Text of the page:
Processing and nuclear localization of CRMP2 during brain development induce neurite outgrowth inhibition

Rogemond V, Auger C, Giraudon P, Becchi M, Auvergnon N, Belin MF, Honnorat J, Moradi-Améli M
Source: J Biol Chem
Publication Date: (2008)
Issue: 283(21): 14751-61
Research Area:
Cells used in publication:
Species: rat
Tissue Origin: adrenal
Nucleofectorâ„¢ I/II/2b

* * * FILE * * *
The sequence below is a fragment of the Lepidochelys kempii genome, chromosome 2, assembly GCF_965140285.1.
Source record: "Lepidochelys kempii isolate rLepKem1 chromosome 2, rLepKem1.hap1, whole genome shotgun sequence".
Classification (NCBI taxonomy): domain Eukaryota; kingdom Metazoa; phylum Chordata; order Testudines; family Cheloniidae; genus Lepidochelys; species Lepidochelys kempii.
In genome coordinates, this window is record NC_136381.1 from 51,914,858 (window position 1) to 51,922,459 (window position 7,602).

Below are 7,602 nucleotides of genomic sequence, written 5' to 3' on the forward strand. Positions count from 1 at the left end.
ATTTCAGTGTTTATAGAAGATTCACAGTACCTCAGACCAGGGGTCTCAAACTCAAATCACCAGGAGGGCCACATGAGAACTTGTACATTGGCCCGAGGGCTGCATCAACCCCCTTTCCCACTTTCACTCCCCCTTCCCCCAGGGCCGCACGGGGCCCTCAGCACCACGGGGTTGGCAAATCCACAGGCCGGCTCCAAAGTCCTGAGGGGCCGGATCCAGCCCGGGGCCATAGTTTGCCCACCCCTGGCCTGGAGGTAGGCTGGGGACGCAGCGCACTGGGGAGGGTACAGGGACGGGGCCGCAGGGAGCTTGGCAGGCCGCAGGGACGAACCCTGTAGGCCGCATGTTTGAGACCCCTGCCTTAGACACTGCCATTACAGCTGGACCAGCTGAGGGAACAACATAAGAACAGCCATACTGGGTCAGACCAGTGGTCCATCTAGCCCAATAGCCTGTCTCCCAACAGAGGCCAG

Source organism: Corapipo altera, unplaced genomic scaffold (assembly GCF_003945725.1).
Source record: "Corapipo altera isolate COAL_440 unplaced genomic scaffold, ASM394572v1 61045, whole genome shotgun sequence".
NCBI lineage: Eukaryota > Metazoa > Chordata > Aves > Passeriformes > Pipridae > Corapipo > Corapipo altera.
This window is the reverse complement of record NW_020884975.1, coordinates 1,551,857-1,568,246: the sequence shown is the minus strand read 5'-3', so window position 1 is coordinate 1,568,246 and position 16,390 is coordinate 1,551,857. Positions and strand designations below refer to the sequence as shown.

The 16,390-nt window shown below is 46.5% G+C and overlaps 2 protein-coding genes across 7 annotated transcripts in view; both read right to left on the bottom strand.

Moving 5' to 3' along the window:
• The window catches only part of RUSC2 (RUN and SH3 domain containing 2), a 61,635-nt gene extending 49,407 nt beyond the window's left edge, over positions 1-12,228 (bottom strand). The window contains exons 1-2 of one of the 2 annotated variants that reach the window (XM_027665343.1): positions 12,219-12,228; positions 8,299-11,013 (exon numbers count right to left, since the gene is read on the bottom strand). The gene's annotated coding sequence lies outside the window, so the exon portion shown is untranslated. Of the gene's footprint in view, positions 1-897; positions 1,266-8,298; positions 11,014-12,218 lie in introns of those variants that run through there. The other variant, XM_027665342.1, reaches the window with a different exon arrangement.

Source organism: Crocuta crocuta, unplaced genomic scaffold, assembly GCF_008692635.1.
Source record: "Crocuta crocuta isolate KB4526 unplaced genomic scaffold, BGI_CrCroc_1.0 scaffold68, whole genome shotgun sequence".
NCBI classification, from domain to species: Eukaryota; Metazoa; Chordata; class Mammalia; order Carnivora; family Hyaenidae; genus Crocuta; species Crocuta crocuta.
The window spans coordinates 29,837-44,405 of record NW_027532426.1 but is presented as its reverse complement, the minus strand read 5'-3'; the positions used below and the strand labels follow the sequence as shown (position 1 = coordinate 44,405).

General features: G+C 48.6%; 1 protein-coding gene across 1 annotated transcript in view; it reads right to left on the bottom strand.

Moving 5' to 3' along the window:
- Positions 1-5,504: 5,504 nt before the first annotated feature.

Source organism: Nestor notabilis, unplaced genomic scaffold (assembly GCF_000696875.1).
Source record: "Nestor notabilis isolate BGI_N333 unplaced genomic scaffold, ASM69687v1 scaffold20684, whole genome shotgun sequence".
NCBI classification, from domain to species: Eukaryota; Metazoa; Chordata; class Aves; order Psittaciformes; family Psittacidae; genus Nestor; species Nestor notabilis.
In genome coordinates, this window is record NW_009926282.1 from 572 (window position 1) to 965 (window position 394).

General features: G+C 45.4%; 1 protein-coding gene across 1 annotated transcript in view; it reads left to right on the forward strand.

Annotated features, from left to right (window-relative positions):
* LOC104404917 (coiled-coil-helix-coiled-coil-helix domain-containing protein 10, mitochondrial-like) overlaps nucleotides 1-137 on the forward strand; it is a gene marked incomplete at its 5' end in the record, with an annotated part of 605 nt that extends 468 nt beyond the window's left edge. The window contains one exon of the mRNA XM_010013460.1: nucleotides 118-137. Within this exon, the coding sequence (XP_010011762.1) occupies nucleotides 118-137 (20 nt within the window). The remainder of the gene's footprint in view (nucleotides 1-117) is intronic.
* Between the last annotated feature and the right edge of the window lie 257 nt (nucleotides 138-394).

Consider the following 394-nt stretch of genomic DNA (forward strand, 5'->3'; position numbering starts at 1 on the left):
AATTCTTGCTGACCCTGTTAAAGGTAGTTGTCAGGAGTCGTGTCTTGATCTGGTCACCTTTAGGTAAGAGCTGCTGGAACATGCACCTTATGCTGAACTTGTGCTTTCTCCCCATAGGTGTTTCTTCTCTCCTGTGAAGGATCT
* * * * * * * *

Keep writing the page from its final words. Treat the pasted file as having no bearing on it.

Collapsin response mediator proteins (CRMP) are believed to play a crucial role in neuronal differentiation and axonal outgrowth. Among them, CRMP2 mediates axonal guidance by collapsing growth cones during development. This activity is correlated with the reorganization of cytoskeletal proteins. CRMP2 is implicated in the regulation of several intracellular signaling pathways. Two subtypes A and B, and multiple cytosolic isoforms of CRMP2B with apparent masses between 62-66 kDa have previously been reported. Here, we show a new short isoform of 58 kDa, expressed during brain development, derived from C-terminal processing of CRMP2B subtype. While full-length CRMP2 is restricted to the cytoplasm, using transfection experiments, we demonstrate that a part of the short isoform is found in the nucleus. Interestingly, at the tissue level, this short CRMP2 is also found in a nuclear fraction of brain extract. By mutational analysis we demonstrate, for the first time, that nuclear translocation occurs via nuclear localization signal (NLS) within residues R471-K472 in CRMP2 sequence. The NLS may be unmasked after C-terminal processing, thereby, this motif may be surface-exposed. This short CRMP2 induces neurite outgrowth inhibition in neuroblastoma cells, and suppressed axonal growth in cultured cortical neurons, while full-length CRMP2 promotes neurite elongation. The NLS-mutated short isoform, restricted to the cytoplasm, abrogates both neurite outgrowth and axon growth inhibition, indicating that short nuclear CRMP2 acts as a dominant signal. Therefore, post-transcriptional processing of CRMP2 together with its nuclear localization may be an important key in the regulation of neurite outgrowth in brain development.